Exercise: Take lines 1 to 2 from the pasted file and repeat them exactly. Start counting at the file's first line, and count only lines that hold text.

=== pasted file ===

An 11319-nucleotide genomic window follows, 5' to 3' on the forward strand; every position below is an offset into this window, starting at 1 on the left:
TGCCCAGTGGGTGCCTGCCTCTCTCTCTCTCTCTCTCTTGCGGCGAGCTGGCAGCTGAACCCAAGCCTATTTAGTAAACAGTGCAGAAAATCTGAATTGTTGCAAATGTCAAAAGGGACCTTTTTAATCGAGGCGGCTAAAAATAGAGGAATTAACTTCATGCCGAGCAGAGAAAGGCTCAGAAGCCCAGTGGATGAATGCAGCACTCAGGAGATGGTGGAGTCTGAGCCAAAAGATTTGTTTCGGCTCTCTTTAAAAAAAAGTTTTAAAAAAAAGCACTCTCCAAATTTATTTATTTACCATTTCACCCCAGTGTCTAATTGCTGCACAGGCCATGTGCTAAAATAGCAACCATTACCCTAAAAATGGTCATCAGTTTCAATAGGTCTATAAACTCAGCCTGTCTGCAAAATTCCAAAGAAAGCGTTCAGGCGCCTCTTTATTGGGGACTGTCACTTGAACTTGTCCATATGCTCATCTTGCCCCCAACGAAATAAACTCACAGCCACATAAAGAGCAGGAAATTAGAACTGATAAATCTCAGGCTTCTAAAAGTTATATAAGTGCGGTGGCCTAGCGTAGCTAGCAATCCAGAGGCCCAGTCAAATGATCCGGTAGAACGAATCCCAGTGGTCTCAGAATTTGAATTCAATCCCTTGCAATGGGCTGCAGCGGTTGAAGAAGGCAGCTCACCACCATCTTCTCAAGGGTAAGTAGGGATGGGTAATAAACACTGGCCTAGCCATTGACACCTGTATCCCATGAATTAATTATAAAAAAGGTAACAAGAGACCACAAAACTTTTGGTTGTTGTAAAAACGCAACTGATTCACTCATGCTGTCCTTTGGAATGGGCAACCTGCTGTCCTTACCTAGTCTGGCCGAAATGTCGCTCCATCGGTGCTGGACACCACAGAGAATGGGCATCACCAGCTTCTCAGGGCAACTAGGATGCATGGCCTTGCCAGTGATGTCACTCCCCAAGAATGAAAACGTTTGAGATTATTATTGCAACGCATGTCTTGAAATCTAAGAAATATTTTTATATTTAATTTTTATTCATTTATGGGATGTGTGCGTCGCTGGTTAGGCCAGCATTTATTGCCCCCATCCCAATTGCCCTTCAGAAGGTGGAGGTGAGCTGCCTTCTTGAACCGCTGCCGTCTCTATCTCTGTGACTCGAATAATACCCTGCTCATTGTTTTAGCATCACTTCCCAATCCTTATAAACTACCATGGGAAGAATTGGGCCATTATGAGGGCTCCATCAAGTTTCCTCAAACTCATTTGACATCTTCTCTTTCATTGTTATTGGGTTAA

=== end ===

An 11319-nucleotide genomic window follows, 5' to 3' on the forward strand; every position below is an offset into this window, starting at 1 on the left:
TGCCCAGTGGGTGCCTGCCTCTCTCTCTCTCTCTCTCTTGCGGCGAGCTGGCAGCTGAACCCAAGCCTATTTAGTAAACAGTGCAGAAAATCTGAATTGTTGCAAATGTCAAAAGGGACCTTTTTAATCGAGGCGGCTAAAAATAGAGGAATTAACTTCATGCCGAGCAGAGAAAGGCTCAGAAGCCCAGTGGATGAATGCAGCACTCAGGAGATGGTGGAGTCTGAGCCAAAAGATTTGTTTCGGCTCTCTTTAAAAAAAAGTTTTAAAAAAAAGCACTCTCCAAATTTATTTATTTACCATTTCACCCCAGTGTCTAATTGCTGCACAGGCCATGTGCTAAAATAGCAACCATTACCCTAAAAATGGTCATCAGTTTCAATAGGTCTATAAACTCAGCCTGTCTGCAAAATTCCAAAGAAAGCGTTCAGGCGCCTCTTTATTGGGGACTGTCACTTGAACTTGTCCATATGCTCATCTTGCCCCCAACGAAATAAACTCACAGCCACATAAAGAGCAGGAAATTAGAACTGATAAATCTCAGGCTTCTAAAAGTTATATAAGTGCGGTGGCCTAGCGTAGCTAGCAATCCAGAGGCCCAGTCAAATGATCCGGTAGAACGAATCCCAGTGGTCTCAGAATTTGAATTCAATCCCTTGCAATGGGCTGCAGCGGTTGAAGAAGGCAGCTCACCACCATCTTCTCAAGGGTAAGTAGGGATGGGTAATAAACACTGGCCTAGCCATTGACACCTGTATCCCATGAATTAATTATAAAAAAGGTAACAAGAGACCACAAAACTTTTGGTTGTTGTAAAAACGCAACTGATTCACTCATGCTGTCCTTTGGAATGGGCAACCTGCTGTCCTTACCTAGTCTGGCCGAAATGTCGCTCCATCGGTGCTGGACACCACAGAGAATGGGCATCACCAGCTTCTCAGGGCAACTAGGATGCATGGCCTTGCCAGTGATGTCACTCCCCAAGAATGAAAACGTTTGAGATTATTATTGCAACGCATGTCTTGAAATCTAAGAAATATTTTTATATTTAATTTTTATTCATTTATGGGATGTGTGCGTCGCTGGTTAGGCCAGCATTTATTGCCCCCATCCCAATTGCCCTTCAGAAGGTGGAGGTGAGCTGCCTTCTTGAACCGCTGCCGTCTCTATCTCTGTGACTCGAATAATACCCTGCTCATTGTTTTAGCATCACTTCCCAATCCTTATAAACTACCATGGGAAGAATTGGGCCATTATGAGGGCTCCATCAAGTTTCCTCAAACTCATTTGACATCTTCTCTTTCATTGTTATTGGGTTAA